Auctions over estate sales.

What every estate executor must know before liquidating an estate!

My good friend, Auctioneer Ken Lindsay, CAI has given me permission to use his article on what every seller should know before liquidating an estate.  Slightly modified article below:

Each year we receive dozens of phone calls from regular folks that find themselves in the demanding position of being an estate representative for a family member or friend.

It seems such a role is always a thankless job and very demanding on your time and nerves.  In most cases, it becomes apparent that the person named as an estate representative (executor) lacks the necessary business experience and know-how to adequately perform the necessary tasks when settling an estate.

When the time comes to properly liquidate the assets of an estate, it seems that 9 out of 10 times, estate representatives improperly select the wrong type of liquidation service, which ultimately costs the benefactors of the estate thousands of dollars and added frustrations.

We have found that the majority of estate representatives and executors whom we speak to simply do not understand what the difference is between an Estate (Tag) Sale versus an Auction.

The fact is, the difference between an estate sale versus an auction is mammoth and under no circumstances are the two services synonymous with one another.


Excerpts from Wikipedia, the free encyclopedia (Take note of the underlined)

An estate sale is a type of garage sale, or yard sale to dispose of the majority of the materials owned by a person who is deceased or will be moving.  Estate sales are usually conducted by a “professional”, for a percentage of the revenues.  The liquidator may also charge the estate for the costs to conduct the sale, including advertising, marketing, research, labor, security, refreshments and other miscellaneous fees.  This is because the scope of the process is usually overwhelming to the survivors, and for the specialist’s experience with pricing antique items, his or her following of customers, and the specialist’s experience in disposing of unsold goods in an unsentimental manner after the run of the sale.  Antique and collectible dealers use estate sales as one of their more important wholesale sources.  Estate sales are typically 1 to 3 days long, often with a price reduction toward the end.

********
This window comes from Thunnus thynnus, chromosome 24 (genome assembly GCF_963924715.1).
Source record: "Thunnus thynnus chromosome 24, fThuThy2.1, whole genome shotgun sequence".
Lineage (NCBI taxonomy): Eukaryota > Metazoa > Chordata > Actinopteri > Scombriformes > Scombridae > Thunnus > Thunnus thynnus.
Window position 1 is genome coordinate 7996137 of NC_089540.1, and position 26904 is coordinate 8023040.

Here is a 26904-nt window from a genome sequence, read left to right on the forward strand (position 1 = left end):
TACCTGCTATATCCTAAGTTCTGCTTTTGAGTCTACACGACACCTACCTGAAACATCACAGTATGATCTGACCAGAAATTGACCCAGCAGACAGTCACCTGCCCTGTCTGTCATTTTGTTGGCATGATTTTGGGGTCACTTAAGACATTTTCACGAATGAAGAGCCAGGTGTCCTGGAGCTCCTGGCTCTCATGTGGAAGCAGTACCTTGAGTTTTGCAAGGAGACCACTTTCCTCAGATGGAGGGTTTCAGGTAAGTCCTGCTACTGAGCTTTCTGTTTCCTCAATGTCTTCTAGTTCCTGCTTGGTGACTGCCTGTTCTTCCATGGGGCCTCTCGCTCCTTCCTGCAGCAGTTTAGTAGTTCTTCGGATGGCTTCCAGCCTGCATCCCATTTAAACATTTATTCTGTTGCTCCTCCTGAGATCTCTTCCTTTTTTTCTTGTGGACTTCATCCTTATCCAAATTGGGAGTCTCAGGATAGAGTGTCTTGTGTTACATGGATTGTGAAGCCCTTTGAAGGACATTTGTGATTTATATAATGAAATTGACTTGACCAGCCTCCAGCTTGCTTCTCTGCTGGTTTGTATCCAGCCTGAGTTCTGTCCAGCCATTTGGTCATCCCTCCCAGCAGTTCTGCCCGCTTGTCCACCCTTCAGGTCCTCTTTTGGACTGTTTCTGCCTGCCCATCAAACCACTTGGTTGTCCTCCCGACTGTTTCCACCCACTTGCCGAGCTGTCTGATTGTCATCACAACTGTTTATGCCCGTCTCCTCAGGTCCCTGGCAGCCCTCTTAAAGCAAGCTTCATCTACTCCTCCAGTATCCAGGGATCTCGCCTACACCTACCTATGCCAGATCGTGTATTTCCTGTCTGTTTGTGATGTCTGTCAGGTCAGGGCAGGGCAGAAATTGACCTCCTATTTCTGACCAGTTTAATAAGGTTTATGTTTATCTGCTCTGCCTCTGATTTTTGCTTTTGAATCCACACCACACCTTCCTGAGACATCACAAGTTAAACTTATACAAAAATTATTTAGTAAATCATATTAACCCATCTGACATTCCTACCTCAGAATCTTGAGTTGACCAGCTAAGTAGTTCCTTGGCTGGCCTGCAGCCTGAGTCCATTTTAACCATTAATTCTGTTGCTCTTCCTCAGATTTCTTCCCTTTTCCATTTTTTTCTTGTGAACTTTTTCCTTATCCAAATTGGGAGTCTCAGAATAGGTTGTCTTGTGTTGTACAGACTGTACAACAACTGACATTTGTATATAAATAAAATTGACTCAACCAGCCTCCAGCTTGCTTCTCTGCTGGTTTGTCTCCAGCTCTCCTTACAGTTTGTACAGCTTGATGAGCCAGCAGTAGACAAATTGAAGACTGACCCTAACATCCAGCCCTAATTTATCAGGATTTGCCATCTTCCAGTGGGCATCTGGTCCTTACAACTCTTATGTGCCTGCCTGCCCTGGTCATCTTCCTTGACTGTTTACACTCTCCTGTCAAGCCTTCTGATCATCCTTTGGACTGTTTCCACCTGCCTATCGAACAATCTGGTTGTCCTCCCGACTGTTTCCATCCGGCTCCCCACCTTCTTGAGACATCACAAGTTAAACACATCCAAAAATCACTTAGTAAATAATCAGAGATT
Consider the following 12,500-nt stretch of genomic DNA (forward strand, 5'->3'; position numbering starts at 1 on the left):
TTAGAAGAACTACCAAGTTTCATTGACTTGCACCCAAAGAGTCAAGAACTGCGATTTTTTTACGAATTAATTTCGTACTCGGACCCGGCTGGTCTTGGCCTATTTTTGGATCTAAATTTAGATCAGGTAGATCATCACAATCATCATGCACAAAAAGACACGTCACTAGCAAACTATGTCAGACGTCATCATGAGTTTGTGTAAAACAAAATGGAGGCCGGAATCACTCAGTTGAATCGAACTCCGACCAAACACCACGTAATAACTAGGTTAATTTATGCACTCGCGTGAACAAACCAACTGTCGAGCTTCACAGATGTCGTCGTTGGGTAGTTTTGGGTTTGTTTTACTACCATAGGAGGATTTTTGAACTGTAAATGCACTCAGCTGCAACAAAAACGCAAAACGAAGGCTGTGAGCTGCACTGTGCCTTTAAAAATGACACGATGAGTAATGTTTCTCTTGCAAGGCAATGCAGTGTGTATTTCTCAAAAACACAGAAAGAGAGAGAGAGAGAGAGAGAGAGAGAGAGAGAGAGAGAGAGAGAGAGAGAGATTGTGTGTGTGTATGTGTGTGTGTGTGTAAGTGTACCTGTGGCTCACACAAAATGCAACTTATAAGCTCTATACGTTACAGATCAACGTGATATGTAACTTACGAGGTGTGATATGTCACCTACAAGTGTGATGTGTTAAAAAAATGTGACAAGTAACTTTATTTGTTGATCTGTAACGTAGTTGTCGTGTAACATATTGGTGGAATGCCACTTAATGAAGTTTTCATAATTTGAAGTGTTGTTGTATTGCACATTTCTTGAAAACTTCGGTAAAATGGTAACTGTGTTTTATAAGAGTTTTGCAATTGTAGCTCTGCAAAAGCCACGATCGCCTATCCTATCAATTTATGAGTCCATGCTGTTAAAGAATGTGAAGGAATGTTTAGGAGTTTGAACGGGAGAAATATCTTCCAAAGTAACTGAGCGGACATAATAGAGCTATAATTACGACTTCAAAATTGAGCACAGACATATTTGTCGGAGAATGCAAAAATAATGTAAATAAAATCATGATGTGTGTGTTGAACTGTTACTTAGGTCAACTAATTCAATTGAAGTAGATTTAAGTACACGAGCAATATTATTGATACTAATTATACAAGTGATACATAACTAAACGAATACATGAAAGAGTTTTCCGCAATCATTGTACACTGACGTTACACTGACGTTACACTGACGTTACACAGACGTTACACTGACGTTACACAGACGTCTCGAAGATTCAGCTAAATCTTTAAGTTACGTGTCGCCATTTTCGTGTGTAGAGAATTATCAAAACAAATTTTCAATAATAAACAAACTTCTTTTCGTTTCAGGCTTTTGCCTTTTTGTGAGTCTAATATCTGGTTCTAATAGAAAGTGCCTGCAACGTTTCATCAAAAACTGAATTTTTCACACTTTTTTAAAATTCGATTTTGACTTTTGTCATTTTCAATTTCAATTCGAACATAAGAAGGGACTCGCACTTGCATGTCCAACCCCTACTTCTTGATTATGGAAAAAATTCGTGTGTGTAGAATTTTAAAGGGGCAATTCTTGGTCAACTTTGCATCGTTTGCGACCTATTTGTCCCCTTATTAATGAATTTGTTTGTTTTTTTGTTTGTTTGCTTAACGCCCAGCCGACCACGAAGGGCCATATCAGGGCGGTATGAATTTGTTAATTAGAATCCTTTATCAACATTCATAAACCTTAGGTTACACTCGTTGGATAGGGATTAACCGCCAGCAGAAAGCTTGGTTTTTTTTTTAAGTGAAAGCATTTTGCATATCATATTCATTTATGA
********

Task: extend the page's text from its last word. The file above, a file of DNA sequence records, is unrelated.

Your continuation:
Starting an estate sale company requires no professional standards of any kind.  More specifically, there are no professional organizations, bonding requirements for the funds, education, and training, designations, continuing education or even a Code of Ethics for the estate sale company to abide by.  By and far, it’s the wild, Wild West, shoot from the hip of all businesses.


This is the number one red flag that should be at the top of your radar screen.  You will find that a large majority of estate sale companies are operated by an antiques dealer, Internet auction seller, or second-hand-goods dealer, who is pricing your items, which is clearly a major conflict of interest to say the least.  Problems that may arise out of a situation like this is the estate sale company may strategically position and price valuable merchandise which is quietly sold to the estate sale company, or friends, so they can reap the true value of the merchandise elsewhere.  Many estate sale companies reserve the right to retain any remaining inventory at the end of the sale which again, raises eyebrows and is a major conflict of interest.  Recording of the transactions to show who the real buyer was are non-existent.


The only form of competitiveness involved with buying your merchandise is folks arriving the earliest on the morning of your sale in hopes of being one of the first in the door to find ‘the good stuff’.  Some estate sale companies use a number system where random numbers are pulled out of a hat which determines WHO gets inside the home first while the rest of the buyers stand in line waiting to gain entry and hope that all the ‘good under-priced stuff’ was not bought up by the first group that was in.


Nobody can possibly be an expert on all collectibles, jewelry, antiques, coins, art, automotive, tools and even household furnishings.  However, the vast majority if not all estate sale companies play the role of the Judge, Jury, and the Executioner.  In other words, pricing of your valuable assets comes down to one person establishing such values which are often erratic.  It’s a well-known fact in the antique and resale business that dealers prefer so called ‘professionally’ operated estate sales as they can capitalize on improperly marked goods – that is, if they are one of the first ones in the doors.


The majority of estate sale companies that we have observed over the years have zero concepts on the art of marketing.  Essentially, there is no marketing campaign whatsoever with the exception of a classified ad in the local newspaper, a sign on the corner and perhaps the utilization of the Internet in some capacity.  Instead of laying out a detailed marketing plan, they cut this corner right out of the equation and brag up and count on their local following.  Let’s put it this way, when was the last time you read an article in the local newspaper or a story on the evening news that talked up an estate sale? It does not happen because they are low publicized and non-newsworthy events.